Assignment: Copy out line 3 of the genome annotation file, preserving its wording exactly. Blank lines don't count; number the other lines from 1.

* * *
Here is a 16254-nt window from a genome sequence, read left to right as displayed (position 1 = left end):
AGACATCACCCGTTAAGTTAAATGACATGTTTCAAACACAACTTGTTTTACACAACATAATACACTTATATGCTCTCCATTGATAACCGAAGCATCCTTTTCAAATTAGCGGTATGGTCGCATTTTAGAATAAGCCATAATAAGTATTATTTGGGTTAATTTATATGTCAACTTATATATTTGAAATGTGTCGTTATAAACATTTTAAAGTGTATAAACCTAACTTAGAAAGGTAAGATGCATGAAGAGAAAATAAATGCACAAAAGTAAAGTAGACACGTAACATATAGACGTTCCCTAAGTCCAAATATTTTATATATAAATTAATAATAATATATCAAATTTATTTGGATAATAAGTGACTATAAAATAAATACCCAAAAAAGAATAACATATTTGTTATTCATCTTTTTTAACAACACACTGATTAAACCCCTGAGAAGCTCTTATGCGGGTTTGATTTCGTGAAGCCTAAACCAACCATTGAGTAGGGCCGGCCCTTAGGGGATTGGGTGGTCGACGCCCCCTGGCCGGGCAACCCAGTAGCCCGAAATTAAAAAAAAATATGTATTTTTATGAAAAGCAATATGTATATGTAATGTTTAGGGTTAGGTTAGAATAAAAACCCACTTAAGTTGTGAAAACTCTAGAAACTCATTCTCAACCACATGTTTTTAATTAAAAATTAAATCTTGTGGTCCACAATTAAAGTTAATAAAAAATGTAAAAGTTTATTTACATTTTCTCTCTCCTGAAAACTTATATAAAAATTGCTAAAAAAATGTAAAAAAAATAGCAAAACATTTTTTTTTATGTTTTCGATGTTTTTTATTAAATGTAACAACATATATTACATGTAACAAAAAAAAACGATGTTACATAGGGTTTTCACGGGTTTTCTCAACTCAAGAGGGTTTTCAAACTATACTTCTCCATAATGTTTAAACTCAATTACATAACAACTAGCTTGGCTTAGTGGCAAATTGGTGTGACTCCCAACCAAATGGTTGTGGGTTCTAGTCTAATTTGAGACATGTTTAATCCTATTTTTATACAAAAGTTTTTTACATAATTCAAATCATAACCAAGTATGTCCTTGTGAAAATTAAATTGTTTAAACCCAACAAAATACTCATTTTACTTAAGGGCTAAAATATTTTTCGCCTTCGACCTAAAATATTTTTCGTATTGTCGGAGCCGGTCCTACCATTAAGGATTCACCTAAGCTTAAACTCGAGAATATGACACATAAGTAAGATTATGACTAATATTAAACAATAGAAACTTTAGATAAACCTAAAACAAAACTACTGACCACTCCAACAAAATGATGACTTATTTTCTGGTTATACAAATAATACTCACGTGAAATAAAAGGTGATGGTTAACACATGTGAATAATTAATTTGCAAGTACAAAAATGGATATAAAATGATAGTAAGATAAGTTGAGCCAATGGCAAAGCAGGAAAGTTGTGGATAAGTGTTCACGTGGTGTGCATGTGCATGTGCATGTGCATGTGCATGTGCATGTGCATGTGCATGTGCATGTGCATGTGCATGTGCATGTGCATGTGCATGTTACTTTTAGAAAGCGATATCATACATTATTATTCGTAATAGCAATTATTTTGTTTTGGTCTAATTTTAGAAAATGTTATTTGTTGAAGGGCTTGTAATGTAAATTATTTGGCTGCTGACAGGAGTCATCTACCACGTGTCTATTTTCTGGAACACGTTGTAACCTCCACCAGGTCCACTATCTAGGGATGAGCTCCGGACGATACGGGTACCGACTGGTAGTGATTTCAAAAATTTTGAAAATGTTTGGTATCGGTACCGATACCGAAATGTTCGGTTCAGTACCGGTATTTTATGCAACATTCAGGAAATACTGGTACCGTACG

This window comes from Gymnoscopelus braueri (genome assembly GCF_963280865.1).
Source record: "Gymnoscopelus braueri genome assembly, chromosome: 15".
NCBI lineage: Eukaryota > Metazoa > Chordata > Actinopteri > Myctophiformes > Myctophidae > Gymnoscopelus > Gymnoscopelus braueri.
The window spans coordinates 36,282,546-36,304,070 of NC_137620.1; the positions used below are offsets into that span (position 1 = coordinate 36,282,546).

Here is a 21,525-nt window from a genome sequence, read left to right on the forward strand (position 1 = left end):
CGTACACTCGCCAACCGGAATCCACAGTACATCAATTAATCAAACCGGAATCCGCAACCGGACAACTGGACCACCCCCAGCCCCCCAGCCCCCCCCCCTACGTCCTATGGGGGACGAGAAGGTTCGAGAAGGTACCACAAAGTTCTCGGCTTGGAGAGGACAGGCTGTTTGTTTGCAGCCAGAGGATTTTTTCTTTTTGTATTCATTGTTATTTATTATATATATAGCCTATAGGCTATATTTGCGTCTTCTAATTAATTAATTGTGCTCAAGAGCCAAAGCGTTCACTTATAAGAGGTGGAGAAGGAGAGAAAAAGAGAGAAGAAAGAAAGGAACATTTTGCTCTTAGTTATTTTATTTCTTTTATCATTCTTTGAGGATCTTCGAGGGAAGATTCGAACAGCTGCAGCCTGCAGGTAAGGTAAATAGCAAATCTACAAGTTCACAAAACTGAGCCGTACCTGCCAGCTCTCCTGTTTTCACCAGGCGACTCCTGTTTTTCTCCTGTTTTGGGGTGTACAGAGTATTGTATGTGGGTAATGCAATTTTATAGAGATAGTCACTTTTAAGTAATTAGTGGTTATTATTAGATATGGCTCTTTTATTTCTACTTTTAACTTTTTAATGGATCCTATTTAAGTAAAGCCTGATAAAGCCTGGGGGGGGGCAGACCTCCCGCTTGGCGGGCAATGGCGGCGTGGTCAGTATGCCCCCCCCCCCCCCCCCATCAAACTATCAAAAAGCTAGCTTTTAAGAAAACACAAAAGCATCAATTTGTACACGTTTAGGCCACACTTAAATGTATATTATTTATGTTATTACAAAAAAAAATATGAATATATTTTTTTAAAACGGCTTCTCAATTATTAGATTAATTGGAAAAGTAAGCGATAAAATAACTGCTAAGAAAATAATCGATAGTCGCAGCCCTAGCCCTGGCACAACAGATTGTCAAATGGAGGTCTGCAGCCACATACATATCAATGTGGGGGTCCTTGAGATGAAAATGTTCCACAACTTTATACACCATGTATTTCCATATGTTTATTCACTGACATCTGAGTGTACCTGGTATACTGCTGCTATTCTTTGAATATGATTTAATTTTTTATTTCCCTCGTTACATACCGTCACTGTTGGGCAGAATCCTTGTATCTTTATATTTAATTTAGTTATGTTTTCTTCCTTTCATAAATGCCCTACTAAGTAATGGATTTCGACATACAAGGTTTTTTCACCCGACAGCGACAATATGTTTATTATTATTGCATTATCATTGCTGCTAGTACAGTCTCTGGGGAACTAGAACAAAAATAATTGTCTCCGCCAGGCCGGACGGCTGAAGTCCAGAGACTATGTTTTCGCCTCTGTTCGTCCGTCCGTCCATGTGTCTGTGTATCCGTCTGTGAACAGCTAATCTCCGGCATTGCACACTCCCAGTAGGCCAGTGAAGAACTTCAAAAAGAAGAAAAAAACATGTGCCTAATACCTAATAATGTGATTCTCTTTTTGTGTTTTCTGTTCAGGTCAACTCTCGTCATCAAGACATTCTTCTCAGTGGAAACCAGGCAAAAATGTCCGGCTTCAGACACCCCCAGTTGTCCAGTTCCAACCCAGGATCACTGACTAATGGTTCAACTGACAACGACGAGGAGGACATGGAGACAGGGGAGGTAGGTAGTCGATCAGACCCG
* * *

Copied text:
This window comes from Gymnoscopelus braueri (genome assembly GCF_963280865.1).